In the time of change, sometimes people don’t think well when they’re scared. In talking to the business owners, I have a client. I’m a business owner as well. Step back from the fear of the moment and taking some quiet time with people you know I can trust that has worked with you when things weren’t straight. Let me think about this more constructively and frame your questions. Back up, think about it, get appropriate counsel, your CPA, your attorney, get Mike, and these people involved. Let’s frame the problem better. If you have multiple problems, let’s frame each one and then prioritize the problem. Sometimes, in this environment, there’s a rush to get away from the fear of pain. I’m sure you get a few of those calls, Mike.
I do. I think it’s a fair observation. That’s something that I have dealt with too with my clients. How are they going to make it through this? I don’t tell them that when I’m on a call with them, but I worry on their behalf. There are a couple of things that have helped me when I’m dealing with that. Have you heard of the Eisenhower Box, Bob?
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ISmall Businesses: t's always more advantageous to be thoughtful because you never know exactly what the future's going to look like.[/caption]
Sure, I have.
There are a couple of different categories: urgent, not urgent, important, not important. If you’re struggling with something and you can’t stop thinking about it, I look at this box and say, “Is this urgent or important?” It helps me decide, “Do I do something about it? Do I decide to do something later about it? Do I put it on my calendar? Do I delegate it and have somebody else on my team do it? Is it not important and not urgent?” I need to keep thinking about it. That’s the first step. The other thing though is I often tell clients, “My advice to you is not one and done. You’re thinking about this problem is not one and done. Even your counterparty that you’re dealing with is not one and done. Let’s talk about it and think about it. Let’s circle up in a week or so and see if anything’s changed and see if we still have the same mindset. Most of the stuff we’re dealing with is not urgent. It’s when we get stuck in our own head and our own way of thinking that we can cause problems because we get trapped. We get stuck in a cycle of fear within the way that we think. It paralyzes a lot of us from doing anything.”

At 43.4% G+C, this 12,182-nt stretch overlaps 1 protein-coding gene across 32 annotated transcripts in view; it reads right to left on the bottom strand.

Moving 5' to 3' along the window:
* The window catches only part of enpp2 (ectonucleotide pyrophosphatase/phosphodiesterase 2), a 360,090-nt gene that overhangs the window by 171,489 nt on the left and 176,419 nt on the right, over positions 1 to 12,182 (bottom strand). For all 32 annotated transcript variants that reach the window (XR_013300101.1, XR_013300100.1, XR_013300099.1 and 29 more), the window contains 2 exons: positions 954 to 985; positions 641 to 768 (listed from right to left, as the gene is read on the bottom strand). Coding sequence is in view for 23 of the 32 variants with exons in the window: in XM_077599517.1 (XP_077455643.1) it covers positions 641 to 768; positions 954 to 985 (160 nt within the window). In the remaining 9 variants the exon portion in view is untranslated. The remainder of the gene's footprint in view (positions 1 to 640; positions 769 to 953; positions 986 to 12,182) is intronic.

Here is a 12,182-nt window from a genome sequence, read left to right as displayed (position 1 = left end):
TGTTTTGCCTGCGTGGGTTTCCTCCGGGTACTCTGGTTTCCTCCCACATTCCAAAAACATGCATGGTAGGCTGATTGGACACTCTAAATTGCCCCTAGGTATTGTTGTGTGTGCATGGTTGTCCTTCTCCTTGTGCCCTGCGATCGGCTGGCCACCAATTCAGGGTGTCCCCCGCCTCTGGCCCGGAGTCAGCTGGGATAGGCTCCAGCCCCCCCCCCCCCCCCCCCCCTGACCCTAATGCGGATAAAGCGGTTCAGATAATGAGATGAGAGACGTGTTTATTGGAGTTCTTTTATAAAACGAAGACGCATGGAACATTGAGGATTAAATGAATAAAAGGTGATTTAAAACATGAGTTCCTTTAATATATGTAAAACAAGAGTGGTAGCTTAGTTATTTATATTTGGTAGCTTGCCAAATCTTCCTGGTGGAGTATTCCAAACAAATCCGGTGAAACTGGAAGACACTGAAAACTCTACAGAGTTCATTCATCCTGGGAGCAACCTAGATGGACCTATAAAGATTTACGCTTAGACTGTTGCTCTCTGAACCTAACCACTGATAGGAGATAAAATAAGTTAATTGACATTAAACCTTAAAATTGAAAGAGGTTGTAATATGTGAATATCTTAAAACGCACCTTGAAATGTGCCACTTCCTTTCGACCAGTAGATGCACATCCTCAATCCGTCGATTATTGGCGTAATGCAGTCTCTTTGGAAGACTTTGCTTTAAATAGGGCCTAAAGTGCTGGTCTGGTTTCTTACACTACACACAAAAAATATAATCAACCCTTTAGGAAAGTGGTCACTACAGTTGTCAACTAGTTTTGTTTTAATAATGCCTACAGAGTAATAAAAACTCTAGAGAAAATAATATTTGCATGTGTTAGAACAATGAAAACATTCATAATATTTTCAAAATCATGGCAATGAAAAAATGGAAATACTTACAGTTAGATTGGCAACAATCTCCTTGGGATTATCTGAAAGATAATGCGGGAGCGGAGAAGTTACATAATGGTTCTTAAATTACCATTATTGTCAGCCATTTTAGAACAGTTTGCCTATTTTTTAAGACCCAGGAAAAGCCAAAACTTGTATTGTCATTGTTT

The OODA loop is what we used to call it in the military. You go faster and faster in a smaller circle. There’s a book I read. It’s got an unfortunate title called The Road Less Stupid by Keith Cunningham. He talks about thinking time and how you can carve out 45 minutes. You go, sit down, and you start journaling everything that you can think of. What about the problem? Is it the symptom? If you could get past that, then go, spend 45 minutes thinking, “Why is it this way? What can I do? What do I think?” Usually, by the time you’re done, you can prioritize the good thoughts versus the not so good ones.
It’s a tool. We talked about this a little bit before. I think about so many of the businesses that have pivoted. It seems like everybody’s in the PPE space. At some point in time, that curve is going to stop and rollover. You’re going to have a bunch of people that are still doing PPE and there’s more supply than demand, which is what we see in the oil field. What would you suggest to those business owners that pivot away from their core business model in the intervening timeframe they’re doing PPE? What might you advise them to think about as some metric or strategy to pivot back from PPE back to their core strength?
To reach out to fellow business owners. A lot of people that are successful have a network either through an organization, friends, and the community. Somehow, they know other business owners, especially in similar industries. When we’re here in Colorado, I’ve been impressed with how it’s a give first mentality. People are willing to help other people. They give some advice, or thoughts to practical things that they’ve dealt with or introductions. It has nothing to benefit somebody on their own. They’re giving for giving’s sake. Talk to other people in the industry that are either doing, continuing to make the PPE or slightly modifying that. Ask people that are in a similar bucket as they are, where demand has dropped for their services or their consumer product and then see, “What do I do?”